MR. CHIEF JUSTICE FULLER delivered the opinion of the court.
Application was made on behalf of Durrant, held in custody by the warden of the State's prison at San Quentin, California, for execution to-day, under sentence of death, for leave to file a petition for the writ of habeas corpus.
The petition in support of general allegations that Durrant was confined under proceedings in contravention of the Constitution and laws of the United States, set forth, in hoec verba, two petitions for the writ presented on Durrant's behalf to the Circuit Court of the United States for the Ninth Circuit and Northern District of California, on November 11 and December 31, 1897, respectively; and the action of that court in respect thereof.
The averments of these petitions must be considered in the light of sections 1227 and 1243 of the Penal Code of California, which read as follows:
"§ 1227. If for any reason a judgment of death has not been executed, and it remains in force, the court in which the conviction is had, on the application of the district attorney of the county in which the conviction is had, must order the defendant to be brought before it, or if he is at large, a warrant for apprehension may be issued. Upon the defendant being brought before the court, it must inquire into the facts, and if no legal reasons exist against the execution of the judgment, must make an order that the warden of the state prison to whom the sheriff is directed to deliver the defendant shall execute the judgment at a specified time. The warden must execute the judgment accordingly."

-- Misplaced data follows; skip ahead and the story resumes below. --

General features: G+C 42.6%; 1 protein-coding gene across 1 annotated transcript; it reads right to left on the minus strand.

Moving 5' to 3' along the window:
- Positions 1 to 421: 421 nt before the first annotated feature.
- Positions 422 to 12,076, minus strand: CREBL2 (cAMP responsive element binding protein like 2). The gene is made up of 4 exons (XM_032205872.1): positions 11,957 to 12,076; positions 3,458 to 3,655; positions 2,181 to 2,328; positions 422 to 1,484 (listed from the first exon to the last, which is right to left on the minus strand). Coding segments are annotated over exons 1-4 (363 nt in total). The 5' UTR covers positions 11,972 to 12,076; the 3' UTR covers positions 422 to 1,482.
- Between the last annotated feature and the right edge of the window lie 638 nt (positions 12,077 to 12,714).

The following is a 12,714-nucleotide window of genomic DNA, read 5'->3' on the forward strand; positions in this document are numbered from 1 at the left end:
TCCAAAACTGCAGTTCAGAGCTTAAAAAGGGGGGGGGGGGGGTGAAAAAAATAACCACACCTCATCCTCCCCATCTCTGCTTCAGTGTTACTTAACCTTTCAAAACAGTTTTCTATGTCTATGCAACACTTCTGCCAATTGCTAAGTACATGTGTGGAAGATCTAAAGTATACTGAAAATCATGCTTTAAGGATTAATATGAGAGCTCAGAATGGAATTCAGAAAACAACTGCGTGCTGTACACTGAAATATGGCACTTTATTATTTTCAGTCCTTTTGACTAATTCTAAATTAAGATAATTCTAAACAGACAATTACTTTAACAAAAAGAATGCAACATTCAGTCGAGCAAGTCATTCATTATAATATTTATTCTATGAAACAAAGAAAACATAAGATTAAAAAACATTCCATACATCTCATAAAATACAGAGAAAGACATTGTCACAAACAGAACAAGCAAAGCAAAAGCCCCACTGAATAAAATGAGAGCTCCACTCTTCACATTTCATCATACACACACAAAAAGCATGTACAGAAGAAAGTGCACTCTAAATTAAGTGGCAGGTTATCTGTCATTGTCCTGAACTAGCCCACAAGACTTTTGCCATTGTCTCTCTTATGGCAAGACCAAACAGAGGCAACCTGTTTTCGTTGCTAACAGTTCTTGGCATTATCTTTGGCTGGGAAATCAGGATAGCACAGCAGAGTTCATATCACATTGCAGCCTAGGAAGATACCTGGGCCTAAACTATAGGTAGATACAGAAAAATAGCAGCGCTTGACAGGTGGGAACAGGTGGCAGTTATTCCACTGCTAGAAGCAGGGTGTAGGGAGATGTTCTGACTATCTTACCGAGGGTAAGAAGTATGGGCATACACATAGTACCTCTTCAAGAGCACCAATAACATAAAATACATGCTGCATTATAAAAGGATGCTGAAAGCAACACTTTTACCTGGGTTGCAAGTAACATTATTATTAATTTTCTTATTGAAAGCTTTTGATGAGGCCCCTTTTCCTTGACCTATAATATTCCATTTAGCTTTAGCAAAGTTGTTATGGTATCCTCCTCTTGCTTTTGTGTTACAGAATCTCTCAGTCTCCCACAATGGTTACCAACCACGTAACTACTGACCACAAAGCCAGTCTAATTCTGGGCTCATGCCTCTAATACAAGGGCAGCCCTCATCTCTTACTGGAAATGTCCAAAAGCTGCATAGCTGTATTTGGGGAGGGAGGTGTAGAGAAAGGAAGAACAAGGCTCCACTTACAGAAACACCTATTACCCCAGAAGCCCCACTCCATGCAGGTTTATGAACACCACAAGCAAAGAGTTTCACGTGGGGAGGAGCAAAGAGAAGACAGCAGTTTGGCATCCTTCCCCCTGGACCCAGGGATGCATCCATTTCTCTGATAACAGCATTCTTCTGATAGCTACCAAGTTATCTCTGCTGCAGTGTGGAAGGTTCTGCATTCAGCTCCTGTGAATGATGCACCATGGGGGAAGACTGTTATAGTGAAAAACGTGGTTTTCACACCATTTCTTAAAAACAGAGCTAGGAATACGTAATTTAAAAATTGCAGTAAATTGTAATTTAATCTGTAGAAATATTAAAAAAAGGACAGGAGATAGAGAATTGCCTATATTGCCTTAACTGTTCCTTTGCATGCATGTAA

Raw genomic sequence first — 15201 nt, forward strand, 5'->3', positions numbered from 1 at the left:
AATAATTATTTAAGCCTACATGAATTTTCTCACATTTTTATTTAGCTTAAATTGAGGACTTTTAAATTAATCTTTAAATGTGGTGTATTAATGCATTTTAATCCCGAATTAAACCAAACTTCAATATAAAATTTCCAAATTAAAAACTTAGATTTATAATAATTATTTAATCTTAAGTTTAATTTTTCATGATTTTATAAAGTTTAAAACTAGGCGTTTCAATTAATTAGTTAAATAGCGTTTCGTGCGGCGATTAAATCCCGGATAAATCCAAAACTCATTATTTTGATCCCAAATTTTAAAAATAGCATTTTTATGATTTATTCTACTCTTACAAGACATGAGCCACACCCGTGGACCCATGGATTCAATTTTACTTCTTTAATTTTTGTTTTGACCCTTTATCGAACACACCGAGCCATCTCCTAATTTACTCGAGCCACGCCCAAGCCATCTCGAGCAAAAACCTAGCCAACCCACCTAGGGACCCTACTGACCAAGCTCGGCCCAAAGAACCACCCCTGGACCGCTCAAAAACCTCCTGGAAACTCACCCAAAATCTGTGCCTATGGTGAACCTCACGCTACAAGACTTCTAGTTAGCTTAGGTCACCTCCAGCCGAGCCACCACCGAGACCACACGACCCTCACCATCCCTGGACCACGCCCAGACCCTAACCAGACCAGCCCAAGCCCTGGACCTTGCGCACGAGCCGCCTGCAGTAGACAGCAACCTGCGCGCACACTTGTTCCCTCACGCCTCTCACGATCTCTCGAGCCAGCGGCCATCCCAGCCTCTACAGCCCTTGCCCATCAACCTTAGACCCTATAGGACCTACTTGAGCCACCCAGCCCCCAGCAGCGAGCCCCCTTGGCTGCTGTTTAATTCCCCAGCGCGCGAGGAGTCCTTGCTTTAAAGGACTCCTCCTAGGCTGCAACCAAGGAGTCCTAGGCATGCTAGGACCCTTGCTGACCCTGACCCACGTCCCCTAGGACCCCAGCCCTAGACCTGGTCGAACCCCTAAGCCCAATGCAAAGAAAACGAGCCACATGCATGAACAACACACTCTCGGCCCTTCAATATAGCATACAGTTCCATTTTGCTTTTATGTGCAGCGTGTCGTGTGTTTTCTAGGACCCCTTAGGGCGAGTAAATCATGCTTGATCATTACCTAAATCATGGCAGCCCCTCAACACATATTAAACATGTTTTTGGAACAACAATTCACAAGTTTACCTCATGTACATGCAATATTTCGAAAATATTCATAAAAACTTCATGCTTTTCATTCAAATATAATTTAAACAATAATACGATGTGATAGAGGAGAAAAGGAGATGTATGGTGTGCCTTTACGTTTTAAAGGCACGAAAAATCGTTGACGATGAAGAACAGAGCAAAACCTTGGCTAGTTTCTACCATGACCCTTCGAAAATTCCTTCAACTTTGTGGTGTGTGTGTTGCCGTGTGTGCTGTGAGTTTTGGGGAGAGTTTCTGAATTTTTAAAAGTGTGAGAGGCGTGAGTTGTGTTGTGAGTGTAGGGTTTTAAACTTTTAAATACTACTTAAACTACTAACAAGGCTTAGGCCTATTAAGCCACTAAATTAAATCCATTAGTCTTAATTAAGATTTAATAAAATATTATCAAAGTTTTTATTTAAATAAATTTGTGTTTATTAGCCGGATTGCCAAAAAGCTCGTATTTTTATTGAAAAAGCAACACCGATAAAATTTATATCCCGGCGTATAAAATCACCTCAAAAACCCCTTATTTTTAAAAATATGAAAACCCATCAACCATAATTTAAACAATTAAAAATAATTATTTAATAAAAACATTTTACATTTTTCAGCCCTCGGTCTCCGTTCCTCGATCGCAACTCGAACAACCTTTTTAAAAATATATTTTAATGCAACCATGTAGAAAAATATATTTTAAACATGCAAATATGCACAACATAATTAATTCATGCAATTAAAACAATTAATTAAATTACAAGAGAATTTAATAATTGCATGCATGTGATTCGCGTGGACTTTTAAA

"§ 1243. An appeal to the Supreme Court from a judgment of conviction, stays the execution of the judgment in all capital cases, and in all other cases upon filing with the clerk of the court in which the conviction was had, a certificate of the judge of such court, or of a justice of the Supreme Court,
that, in his opinion, there is probable cause for the appeal, but not otherwise."
It was alleged in the petition of November 11, that, theretofore, Durrant had been found guilty of murder in the first degree in the Superior Court of the city and county of San Francisco; that judgment had been rendered on the verdict, and he had been sentenced to death; that an appeal had been taken from that judgment to the Supreme Court of California, and the judgment affirmed. See 48 Pac. Rep. 75.
That on April 10, 1897, the Superior Court rendered a second judgment against Durrant, from which he took an appeal to the state Supreme Court, raising Federal questions thereon, and that that appeal was still pending and undetermined.
That on June 2, 1897, application had been made by Durrant to said Circuit Court of the United States for a writ of habeas corpus, which application was denied, and from that order an appeal was duly taken and perfected to the Supreme Court of the United States, but that no mandate showing the determination of that appeal had been filed in the Circuit Court, yet, nevertheless, judgment was entered by the Superior Court, November 10, sentencing Durrant to be executed Friday, November 12, though that court was without authentic or official information that said appeal had been considered or determined in the Suppreme Court of the United States. Hence it was charged that the judgment of the Superior Court of November 10 was null and void; and also because of the pendency of the appeal from the alleged judgment of April 10, 1897.
It was further averred that the Circuit Court on the eleventh of November denied the writ and dismissed the petition; that from this order petitioner prayed an appeal, presenting a notice of appeal, assignment of errors, citation and bond for costs; and that the Circuit Court refused to allow an appeal, or to permit the papers ...